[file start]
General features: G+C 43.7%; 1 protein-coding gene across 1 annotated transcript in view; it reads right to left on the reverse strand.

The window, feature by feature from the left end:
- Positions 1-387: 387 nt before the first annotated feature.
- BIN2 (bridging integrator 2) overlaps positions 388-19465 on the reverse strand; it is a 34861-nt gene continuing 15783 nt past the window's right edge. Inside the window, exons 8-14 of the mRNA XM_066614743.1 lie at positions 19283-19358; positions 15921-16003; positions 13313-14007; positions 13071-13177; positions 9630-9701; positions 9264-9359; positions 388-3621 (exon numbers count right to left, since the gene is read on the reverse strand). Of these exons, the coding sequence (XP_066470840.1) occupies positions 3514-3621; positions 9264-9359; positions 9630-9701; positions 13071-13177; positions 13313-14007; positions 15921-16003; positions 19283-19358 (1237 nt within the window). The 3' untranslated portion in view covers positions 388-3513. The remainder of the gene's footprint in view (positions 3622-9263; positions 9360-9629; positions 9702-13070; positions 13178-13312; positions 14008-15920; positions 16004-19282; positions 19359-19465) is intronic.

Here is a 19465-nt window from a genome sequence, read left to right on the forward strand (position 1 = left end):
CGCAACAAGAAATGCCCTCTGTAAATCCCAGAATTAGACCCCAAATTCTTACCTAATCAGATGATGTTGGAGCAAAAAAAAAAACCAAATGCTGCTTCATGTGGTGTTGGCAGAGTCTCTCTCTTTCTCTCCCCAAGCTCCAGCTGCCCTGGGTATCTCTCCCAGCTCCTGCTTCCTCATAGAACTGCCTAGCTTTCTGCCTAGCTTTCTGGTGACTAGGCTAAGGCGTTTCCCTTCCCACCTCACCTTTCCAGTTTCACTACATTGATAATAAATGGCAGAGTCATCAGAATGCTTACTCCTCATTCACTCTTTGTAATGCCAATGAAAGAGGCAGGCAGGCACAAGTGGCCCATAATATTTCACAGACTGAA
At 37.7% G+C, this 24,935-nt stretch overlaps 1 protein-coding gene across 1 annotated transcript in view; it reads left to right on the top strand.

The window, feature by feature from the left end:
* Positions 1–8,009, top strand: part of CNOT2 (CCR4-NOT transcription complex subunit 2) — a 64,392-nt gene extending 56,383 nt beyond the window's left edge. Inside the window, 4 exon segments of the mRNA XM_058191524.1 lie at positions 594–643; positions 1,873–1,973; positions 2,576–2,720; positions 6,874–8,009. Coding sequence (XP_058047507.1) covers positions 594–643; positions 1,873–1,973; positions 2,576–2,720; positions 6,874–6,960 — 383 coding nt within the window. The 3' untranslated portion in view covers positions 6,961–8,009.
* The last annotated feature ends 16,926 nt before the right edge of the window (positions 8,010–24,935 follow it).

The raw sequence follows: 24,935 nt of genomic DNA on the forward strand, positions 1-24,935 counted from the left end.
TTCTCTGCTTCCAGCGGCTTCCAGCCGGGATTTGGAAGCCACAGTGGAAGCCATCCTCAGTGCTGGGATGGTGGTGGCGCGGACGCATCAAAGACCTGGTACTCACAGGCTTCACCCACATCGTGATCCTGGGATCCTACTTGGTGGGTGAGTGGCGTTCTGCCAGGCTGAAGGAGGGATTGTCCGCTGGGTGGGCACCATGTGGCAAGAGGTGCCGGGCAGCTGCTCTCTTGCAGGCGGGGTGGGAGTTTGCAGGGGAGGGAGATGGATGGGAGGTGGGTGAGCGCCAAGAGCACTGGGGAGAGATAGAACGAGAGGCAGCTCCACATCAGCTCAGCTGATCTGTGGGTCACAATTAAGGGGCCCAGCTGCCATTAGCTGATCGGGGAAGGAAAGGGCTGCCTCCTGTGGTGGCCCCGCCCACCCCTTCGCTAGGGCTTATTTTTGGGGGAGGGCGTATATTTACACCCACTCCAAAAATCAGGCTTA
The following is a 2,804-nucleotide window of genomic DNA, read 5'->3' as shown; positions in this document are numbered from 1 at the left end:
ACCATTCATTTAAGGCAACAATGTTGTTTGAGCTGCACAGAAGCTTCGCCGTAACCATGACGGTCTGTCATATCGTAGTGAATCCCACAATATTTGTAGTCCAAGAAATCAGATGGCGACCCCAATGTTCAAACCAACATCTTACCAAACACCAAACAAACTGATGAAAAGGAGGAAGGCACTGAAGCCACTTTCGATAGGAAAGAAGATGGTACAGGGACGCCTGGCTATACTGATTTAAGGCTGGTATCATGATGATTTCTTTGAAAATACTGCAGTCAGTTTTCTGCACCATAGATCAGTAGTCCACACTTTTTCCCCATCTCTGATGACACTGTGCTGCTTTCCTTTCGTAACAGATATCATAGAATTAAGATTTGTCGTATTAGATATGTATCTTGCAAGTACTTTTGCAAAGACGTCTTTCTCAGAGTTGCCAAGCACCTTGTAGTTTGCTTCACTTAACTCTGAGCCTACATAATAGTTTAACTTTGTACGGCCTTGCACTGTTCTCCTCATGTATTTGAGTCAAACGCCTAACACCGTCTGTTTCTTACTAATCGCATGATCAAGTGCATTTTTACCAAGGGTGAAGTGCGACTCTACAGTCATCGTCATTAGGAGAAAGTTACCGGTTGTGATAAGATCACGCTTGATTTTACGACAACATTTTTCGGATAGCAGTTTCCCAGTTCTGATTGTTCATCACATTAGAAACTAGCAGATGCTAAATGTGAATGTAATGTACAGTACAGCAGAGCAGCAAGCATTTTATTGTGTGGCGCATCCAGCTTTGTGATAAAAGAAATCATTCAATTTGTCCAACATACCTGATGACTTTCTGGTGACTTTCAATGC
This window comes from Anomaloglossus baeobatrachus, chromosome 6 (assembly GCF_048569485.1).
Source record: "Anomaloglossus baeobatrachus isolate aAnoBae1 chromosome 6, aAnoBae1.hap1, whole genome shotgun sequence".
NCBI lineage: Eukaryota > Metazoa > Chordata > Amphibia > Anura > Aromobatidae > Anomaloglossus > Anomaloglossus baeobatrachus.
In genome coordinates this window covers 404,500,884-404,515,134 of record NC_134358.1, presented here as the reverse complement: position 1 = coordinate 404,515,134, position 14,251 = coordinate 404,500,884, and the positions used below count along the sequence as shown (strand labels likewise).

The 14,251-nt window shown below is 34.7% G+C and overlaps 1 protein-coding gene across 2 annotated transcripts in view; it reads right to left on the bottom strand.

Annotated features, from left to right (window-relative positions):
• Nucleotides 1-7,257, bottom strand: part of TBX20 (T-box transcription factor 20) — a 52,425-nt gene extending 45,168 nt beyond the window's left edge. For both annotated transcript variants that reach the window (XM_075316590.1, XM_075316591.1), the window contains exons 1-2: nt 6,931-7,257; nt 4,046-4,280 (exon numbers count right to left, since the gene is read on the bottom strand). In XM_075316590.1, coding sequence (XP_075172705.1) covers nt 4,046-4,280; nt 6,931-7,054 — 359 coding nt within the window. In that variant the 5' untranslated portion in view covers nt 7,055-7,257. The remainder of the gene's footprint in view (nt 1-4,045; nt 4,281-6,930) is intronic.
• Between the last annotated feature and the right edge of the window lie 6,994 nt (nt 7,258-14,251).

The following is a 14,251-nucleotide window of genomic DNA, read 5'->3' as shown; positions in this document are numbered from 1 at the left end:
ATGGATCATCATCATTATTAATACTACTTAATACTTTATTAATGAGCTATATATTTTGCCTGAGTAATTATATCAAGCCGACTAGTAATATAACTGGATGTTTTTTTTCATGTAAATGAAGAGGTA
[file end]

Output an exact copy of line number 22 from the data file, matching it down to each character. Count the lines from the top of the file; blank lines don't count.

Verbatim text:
• Between the last annotated feature and the right edge of the window lie 6,994 nt (nt 7,258-14,251).